The Taylors overestimate their expenditures in the budget to enable them to have a bit left over at the end of the month. “We always allow a buffer,” Mrs Taylor says. “That’s how we have our perks, our ‘happy moment’ at the end of the month.” Then, having taken out money for their savings and mortgage, the family sees how they have done and decide how to spend anything left over. While this system has worked in the past, the month of May was disappointing, Mrs Taylor says, with an unpleasant Dh4,800 phone bill.

The monthly taxi fares also came in well over budget at Dh800, although they managed to save a little on the DEWA/Palm Air bills and on groceries. But overall, the Taylors are optimistic about the future. “We are financially quite stable now and in another year the cars will be paid for,” Mrs Taylor says. “The future looks good, which it didn’t in the UK, but we need to keep it real here. “But we have no regrets. If we look at our lives now, we are really enjoying the sunshine and we will be able to afford to send the children to university.”

The Davies family

Jay Davies lives in Abu Dhabi with her husband, Nick. The couple have two young children – Mia, three, and Jake, three months – and moved to the capital from the UK in 2007. Mr Davies works as an architect and his wife stays at home to raise the children. While they now try to adhere to a family budget, Mrs Davies says she has had limited success in the past. They started to keep a budget back in the UK partly to straighten out Jay’s financial habits.

“I was rubbish with money,” Mrs Davies, 32, says. “I was frightened to open my bank statements and they just used to pile up.” Fortunately, her husband learnt the value of budgeting before they met, through his own struggles with money. He graduated from Brighton University in the UK with about £5,000 (Dh26,600) in debt, which seemed like a large mountain to climb at the time. “I took a student loan out every year, not to help me live, but just to spend,” Mr Davies, 39, says.

“I think I bought a guitar with one of them, then couldn’t pay it back. I learnt my lesson. Being in architecture as well, it’s a seven-year course, so that’s a lot of student loans.” With their financial woes in the past, the Davies have been responsibly budgeting since January last year by using a spreadsheet, and dividing their various costs into categories. The goal is to save up a nest egg to give them flexibility when they return to the UK.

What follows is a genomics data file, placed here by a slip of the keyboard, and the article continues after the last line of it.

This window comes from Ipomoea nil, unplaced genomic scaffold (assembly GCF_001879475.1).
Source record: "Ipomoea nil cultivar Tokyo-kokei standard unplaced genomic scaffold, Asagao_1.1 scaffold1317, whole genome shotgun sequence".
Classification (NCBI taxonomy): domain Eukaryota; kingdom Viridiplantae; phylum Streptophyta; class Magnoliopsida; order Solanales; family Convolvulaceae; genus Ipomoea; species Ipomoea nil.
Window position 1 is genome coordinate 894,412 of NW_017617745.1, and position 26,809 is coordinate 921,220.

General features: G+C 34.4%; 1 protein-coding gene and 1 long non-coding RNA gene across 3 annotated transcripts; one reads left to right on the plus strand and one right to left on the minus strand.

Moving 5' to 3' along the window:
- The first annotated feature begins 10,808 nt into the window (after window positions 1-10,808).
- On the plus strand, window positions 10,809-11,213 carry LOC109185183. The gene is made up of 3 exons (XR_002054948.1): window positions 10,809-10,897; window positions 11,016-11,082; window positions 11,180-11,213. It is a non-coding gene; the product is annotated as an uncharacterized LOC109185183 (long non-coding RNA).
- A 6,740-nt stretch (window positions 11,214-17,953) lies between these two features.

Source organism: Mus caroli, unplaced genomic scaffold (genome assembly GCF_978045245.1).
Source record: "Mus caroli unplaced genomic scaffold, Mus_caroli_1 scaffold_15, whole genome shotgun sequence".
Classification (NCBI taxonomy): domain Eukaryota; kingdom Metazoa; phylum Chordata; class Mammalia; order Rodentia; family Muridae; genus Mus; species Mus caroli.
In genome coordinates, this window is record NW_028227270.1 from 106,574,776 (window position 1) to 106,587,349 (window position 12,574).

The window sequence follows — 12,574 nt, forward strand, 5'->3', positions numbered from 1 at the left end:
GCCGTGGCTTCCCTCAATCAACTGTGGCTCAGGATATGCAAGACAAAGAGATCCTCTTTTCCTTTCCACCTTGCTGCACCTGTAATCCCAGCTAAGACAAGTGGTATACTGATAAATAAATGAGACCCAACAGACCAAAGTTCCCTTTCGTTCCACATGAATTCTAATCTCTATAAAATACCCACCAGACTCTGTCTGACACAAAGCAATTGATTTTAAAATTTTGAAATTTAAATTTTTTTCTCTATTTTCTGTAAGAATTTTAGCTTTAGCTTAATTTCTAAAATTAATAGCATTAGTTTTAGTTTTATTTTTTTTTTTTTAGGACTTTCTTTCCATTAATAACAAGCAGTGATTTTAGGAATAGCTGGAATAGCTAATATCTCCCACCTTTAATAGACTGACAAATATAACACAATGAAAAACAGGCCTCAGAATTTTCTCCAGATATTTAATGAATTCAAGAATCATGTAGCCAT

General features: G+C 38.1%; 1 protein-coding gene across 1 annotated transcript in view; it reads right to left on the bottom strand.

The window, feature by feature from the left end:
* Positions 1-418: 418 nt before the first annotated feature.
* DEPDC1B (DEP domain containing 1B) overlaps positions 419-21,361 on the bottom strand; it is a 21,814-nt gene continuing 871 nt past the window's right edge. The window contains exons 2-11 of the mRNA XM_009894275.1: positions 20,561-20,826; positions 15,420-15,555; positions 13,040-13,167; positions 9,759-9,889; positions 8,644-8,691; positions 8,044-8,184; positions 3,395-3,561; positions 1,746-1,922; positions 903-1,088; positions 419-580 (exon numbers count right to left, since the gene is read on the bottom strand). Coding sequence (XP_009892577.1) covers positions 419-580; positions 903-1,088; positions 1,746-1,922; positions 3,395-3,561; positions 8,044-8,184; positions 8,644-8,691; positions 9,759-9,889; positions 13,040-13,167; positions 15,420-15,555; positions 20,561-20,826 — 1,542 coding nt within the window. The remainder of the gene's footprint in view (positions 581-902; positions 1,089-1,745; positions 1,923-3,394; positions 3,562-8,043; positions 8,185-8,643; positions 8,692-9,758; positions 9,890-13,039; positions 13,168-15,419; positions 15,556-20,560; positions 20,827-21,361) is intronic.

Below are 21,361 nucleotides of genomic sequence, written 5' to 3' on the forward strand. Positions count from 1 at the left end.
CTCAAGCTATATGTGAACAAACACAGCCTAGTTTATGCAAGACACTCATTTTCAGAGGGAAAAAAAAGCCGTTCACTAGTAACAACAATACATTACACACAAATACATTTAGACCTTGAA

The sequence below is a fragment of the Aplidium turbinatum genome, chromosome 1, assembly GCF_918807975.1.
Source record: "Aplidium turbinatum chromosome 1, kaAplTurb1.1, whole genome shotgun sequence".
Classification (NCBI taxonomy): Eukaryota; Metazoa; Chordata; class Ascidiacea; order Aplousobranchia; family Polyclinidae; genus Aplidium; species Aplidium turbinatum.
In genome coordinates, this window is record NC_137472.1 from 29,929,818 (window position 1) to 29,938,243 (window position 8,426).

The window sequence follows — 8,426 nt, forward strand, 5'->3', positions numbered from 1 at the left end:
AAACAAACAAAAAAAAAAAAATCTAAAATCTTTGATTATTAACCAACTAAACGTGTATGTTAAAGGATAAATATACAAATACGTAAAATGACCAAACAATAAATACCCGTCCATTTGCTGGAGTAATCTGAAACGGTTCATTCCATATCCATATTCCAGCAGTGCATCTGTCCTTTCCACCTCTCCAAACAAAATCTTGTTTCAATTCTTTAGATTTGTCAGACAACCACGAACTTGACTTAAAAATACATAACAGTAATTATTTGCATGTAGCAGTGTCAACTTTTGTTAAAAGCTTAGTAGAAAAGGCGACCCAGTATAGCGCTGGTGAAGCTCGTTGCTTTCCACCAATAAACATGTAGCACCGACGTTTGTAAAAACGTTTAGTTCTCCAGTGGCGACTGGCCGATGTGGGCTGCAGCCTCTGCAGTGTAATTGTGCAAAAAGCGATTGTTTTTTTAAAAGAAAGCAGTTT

“We decided that we’d had a really good time here the first couple of years,” Mrs Davies says. “Whatever we wanted to spend, we did, and whatever was left at the end of the month we saved. Then we figured that we are not going to be here forever, we want to save to be able to go home. We had an idea of how much we wanted to be able to save, and tried to figure out how much we needed to live.” Unfortunately, as with so many families, the onset of the financial crisis was a stumbling block. The family’s income has been affected with a decrease in rental income from their house in the UK, “so making the numbers work is a bit more of a challenge”.

On the other hand, the dip in the sterling exchange rate has benefited them in terms of the amounts they send home. When the rate is low, they send more money home and tighten their belts to compensate. The Davies bought their cars outright when they first arrived in the UAE three years ago, using their UK savings, which has relieved some pressure on the monthly budget. The largest single item they budget for is Dh4,200 for groceries, including nappies for baby Jake.

Mrs Davies’ “living costs” include buying clothes for her and the children, as well as coffees and lunches out. Meanwhile, Mr Davies buys his lunch and other incidentals from his monthly allowance of Dh1,000. So far, the expenses they mapped out for the month of May had gone to plan. Other categories, such as Mia’s nursery fees, dinner and entertainment, and petrol were also in line with their budget.

But there were a few bumps along the road and, bizarrely, they both ended up costing exactly the same amount of money. First, Mrs Davies incurred a Dh500 parking fine, which after a reduction for early payment but also a credit card fee ended up costing Dh381. Soon after, there were unexpected costs for the baby. “The vaccination costs for Jake were not factored into the budget,” Mr Davies admits. “It cost Dh381; quite a lot when you think they are free at home. I didn’t realise they were not covered by our new health insurance policy.”